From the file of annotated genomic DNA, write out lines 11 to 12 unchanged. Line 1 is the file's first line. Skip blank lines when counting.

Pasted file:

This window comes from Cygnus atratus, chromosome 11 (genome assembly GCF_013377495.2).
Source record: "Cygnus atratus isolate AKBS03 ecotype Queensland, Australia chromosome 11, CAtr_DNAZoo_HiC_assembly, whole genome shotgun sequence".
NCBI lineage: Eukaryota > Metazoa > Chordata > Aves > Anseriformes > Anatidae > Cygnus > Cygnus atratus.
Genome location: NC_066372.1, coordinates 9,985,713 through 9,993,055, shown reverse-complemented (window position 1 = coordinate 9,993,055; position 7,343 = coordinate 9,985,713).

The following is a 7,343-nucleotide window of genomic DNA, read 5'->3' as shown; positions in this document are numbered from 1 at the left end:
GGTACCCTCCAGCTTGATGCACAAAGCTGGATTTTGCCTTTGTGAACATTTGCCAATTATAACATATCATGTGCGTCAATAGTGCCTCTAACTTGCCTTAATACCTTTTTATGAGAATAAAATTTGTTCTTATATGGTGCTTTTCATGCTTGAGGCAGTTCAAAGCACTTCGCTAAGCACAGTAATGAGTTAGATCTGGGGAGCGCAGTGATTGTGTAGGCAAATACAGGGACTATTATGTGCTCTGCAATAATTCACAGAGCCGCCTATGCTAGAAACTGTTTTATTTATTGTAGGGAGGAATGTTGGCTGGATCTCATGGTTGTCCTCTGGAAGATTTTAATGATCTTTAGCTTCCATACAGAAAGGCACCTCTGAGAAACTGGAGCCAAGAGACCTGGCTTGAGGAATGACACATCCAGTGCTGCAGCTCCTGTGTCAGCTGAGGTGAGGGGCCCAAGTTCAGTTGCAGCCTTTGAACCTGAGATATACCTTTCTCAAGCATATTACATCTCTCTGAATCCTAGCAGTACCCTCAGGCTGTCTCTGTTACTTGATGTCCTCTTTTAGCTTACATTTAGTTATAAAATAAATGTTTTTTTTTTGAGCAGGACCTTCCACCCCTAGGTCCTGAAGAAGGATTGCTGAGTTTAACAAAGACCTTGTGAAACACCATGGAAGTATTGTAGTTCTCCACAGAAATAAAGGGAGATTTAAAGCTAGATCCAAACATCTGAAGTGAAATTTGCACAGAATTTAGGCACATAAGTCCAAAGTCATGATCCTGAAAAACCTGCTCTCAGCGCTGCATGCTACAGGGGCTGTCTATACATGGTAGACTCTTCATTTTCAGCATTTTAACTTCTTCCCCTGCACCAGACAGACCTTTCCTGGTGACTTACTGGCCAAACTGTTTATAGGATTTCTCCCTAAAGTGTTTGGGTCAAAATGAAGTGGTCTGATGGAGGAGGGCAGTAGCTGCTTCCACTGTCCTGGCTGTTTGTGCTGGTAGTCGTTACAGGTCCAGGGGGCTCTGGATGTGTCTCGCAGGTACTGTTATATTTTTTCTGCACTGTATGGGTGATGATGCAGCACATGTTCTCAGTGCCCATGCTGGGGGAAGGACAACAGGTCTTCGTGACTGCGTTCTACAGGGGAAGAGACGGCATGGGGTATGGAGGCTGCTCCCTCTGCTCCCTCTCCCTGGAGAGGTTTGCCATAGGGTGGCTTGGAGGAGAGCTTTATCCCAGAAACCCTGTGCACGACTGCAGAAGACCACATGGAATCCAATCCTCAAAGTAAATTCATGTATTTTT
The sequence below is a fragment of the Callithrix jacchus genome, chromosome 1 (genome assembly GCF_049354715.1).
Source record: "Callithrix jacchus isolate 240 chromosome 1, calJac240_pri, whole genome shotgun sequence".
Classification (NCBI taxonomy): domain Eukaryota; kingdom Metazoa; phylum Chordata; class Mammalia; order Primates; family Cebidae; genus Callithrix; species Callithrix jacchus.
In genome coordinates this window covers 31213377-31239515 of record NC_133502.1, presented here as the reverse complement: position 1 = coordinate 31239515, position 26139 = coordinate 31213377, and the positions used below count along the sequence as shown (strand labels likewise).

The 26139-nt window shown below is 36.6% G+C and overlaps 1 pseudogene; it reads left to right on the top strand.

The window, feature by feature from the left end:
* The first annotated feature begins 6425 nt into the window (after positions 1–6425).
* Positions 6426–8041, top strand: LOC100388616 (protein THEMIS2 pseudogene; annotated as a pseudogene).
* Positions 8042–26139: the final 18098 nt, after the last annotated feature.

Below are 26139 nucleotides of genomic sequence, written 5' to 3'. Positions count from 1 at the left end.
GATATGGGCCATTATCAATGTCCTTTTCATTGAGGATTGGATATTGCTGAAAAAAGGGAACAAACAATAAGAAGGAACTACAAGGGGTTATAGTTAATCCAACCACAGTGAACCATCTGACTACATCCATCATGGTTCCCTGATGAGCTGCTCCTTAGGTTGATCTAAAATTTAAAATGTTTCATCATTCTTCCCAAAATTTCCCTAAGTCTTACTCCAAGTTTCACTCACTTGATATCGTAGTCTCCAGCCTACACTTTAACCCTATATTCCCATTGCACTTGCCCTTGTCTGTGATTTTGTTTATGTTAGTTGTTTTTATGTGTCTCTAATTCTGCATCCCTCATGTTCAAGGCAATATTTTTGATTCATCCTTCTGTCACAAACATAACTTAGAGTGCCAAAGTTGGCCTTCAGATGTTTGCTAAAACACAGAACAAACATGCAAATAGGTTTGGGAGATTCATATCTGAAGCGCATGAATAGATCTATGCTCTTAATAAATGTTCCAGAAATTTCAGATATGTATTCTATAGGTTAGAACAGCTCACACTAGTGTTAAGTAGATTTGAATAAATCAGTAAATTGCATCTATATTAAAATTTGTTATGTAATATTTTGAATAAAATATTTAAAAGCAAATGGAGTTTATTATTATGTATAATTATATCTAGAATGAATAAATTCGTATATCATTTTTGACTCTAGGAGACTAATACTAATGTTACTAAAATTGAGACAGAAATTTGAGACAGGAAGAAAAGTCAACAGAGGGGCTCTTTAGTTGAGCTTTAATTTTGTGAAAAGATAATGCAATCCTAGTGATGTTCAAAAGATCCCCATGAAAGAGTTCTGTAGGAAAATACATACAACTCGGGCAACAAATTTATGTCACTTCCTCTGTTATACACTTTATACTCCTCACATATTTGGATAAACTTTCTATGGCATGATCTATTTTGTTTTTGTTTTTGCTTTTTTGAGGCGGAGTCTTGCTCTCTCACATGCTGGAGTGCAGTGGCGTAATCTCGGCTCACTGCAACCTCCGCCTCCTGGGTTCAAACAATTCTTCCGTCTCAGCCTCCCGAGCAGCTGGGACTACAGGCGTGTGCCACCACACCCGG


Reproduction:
The 26139-nt window shown below is 36.6% G+C and overlaps 1 pseudogene; it reads left to right on the top strand.

The window, feature by feature from the left end: